It’s spring and time again for Jews to celebrate Passover and Christians to celebrate Easter. It’s a time when both religions reflect on their combined history, and a time for all to remember the importance of history in gaining insights and empathy for growing as a civilized society.
It’s especially important this year to reflect on how religion can be used instead to divide, But, if we remember that early religion was a form of governance, or series of laws to help organize the tribes, then it can help put current and past times in perspective.
Most religions traditions are at their heart rituals to remind us of a shared history. In the Passover Seder, Jews reflect on their time in bondage in Egypt and how they, too, were slaves at one time. The Seder ceremony asks Jews to always remember that bondage and Pharoahs continue to exist just in newer forms. In today’s world they are called Dictators, Authoritarians, and lack of access to freedoms many of us take for granted – public education, a fair justice or environmental safety and health in our neighborhoods.
The Easter holiday, sans the Bunny part, commemorates the resurrection of Jesus and celebrates his life’s work. Both the Old and New testaments are considered sacred by orthodoxy of both religions, but by modern standards could be equally considered our earliest historical texts.
More than ever, this appears to be a time when revisiting history is important, wanted and needed. Philosopher George Santayana wrote in the Life of Reason in 1909: “Those who cannot remember the past are condemned to repeat it.” An atheist with a strong Catholic background, Santayana also said “Only the dead have seen the end of war.” It seems this might be a very appropriate time to invest in living history or just bring history alive again.
This year’s area of extreme bondage seems centered in Syria, with civilians being bombed by modern day Pharoahs, refugees close to enslaved in refugee camps, and war definitively on the horizon both in the Mideast and in cities around the world. Even in the United States, there’s a growing war of words and ideals between political camps, and a President who has little sense of history and has appointed an education secretary not committed to public education.
John F. Kennedy popularized the saying “a rising tide lifts all boats.” The concept is that when an economy improves, everyone’s economic well being is also likely to rise. However, this doesn’t seem borne out in an environment where the rising tide has been dammed off so that only the reservoir around the wealthiest homes are benefiting.
So how do we reconstruct a respect for history, morality, and empathy is times increasingly dominated by fear, militarization, and terrorism? As with all Little Hinge efforts, it has to start at home with yourself. Here are some little actions to get started:
- If you have a child in secondary education, send a note of thanks and special gift to the school history teacher — not aligned with any holiday or parent-teacher event. Let him or her know how much you value his or her struggle to teach history to students who, by age, are prone to discount it.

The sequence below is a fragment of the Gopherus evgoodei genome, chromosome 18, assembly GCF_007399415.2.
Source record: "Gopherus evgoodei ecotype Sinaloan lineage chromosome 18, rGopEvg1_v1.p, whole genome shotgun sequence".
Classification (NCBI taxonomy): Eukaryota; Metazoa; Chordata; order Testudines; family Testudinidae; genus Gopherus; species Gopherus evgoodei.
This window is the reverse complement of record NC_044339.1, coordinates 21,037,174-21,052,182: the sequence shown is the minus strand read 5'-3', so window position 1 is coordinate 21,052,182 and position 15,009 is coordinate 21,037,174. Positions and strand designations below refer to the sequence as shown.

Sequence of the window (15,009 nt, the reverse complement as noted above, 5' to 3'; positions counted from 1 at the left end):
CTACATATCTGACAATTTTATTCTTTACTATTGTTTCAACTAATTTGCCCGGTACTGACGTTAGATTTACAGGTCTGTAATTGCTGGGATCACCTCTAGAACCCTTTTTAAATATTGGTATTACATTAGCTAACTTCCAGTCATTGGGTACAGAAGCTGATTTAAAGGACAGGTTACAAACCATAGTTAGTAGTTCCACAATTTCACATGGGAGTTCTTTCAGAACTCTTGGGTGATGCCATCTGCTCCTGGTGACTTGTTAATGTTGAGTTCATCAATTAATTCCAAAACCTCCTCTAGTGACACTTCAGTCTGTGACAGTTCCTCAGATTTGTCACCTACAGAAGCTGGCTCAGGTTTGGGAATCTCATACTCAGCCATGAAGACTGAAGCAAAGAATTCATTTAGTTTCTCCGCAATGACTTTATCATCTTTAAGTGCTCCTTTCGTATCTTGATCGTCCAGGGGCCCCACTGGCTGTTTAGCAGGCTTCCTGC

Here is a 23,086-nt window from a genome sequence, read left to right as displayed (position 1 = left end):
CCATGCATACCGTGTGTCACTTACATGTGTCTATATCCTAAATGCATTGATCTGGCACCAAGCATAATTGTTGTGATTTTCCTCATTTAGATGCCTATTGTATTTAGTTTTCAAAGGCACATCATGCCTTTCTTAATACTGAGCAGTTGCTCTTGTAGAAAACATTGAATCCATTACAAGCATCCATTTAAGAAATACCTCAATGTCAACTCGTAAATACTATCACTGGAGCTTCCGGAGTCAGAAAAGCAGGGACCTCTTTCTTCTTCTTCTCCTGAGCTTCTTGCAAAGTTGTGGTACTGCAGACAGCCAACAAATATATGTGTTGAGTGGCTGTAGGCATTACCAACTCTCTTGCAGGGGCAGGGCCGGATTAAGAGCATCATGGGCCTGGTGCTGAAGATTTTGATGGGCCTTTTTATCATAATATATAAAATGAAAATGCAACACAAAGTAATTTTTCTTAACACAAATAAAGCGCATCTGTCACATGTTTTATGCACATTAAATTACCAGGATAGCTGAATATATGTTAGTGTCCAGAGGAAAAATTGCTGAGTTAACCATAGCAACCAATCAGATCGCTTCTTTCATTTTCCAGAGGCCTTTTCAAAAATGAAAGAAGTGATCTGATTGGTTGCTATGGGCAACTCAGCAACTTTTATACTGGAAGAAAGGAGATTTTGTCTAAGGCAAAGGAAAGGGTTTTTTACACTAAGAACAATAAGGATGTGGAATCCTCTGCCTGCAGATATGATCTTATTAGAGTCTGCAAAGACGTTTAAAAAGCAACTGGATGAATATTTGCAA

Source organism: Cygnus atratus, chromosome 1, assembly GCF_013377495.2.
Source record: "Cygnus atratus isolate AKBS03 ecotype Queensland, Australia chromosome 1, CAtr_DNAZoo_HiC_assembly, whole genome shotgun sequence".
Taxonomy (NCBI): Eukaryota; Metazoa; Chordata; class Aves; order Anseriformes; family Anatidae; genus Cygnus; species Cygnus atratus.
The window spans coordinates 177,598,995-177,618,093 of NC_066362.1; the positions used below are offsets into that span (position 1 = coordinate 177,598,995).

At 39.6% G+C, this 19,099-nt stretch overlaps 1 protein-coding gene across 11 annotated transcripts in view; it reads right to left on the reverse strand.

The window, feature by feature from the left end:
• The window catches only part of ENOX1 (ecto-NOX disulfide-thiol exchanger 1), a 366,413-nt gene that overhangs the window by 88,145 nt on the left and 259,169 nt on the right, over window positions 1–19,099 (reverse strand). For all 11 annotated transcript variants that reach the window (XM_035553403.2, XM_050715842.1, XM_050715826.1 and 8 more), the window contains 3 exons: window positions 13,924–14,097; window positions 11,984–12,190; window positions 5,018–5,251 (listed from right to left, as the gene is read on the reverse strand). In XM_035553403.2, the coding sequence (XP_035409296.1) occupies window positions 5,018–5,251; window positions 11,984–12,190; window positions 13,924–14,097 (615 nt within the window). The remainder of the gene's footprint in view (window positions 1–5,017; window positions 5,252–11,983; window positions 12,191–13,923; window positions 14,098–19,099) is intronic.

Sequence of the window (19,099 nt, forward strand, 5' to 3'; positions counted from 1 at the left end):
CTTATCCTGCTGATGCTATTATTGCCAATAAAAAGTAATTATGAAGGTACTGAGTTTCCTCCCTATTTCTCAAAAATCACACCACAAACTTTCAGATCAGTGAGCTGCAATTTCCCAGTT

- If you are in a school with an active PTA or HSA, advocate for newly invigorated civic studies in each level of eduction — elementary, middle and high school. Volunteer to head up a club, and/or lead events related to key holidays such as Presidents’ Day, Election Day, or Memorial Day.
- Consider asking the PTA to raise funds for special scholarships for student essays on key historical or civics topics, and/or scholarships donated by local organizations for history students going on for their college educations. When my children graduated high school, I remember tons of scholarships for volunteerism, science and language studies, but few to none for history and social studies.
- Read George Santayana’s Life of Reason, especially if you’re in a book club. Take a break from fiction, and discuss philosophy.
- If Jewish, consider making your own Haggadah, the story of Passover. Similar to all historical teachings, if the text is in another language or in stilted ancient English, it is difficult to inspire future generations. In original oral traditions, the Seder is based on passing the story down from generation to generation — l’dor va’dor — but in a way that engages children rather than disengage them. They even have versions written especially for children.
- Reflect on the story of Moses, and the historical significance of saving just one child’s life.
- Regardless of your religion, pick up a modern Haggadah, the story of Passover, and read the Exodus story. Or, just read the original Old Testament text of Exodus and reflect on its relevance to today.
- Pick up any history text, biography, or essay and read it. History, if dead to any of us, is in danger of being dead to all of us including American History and moral history.
- Consider joining any historical society to preserve and support their work. Given that today Neil Gorsuch was confirmed as the newest Justice, it may be appropriate to consider aligning with The Supreme Court Historical Society.
Image Credit: Image at the top of this post is The Finding of Moses, circa 1500s, oil on canvas by Jacopo Tintoretto. It is provided courtesy of the Open Access archives of the Metropolitan Museum of Art, available via creative commons.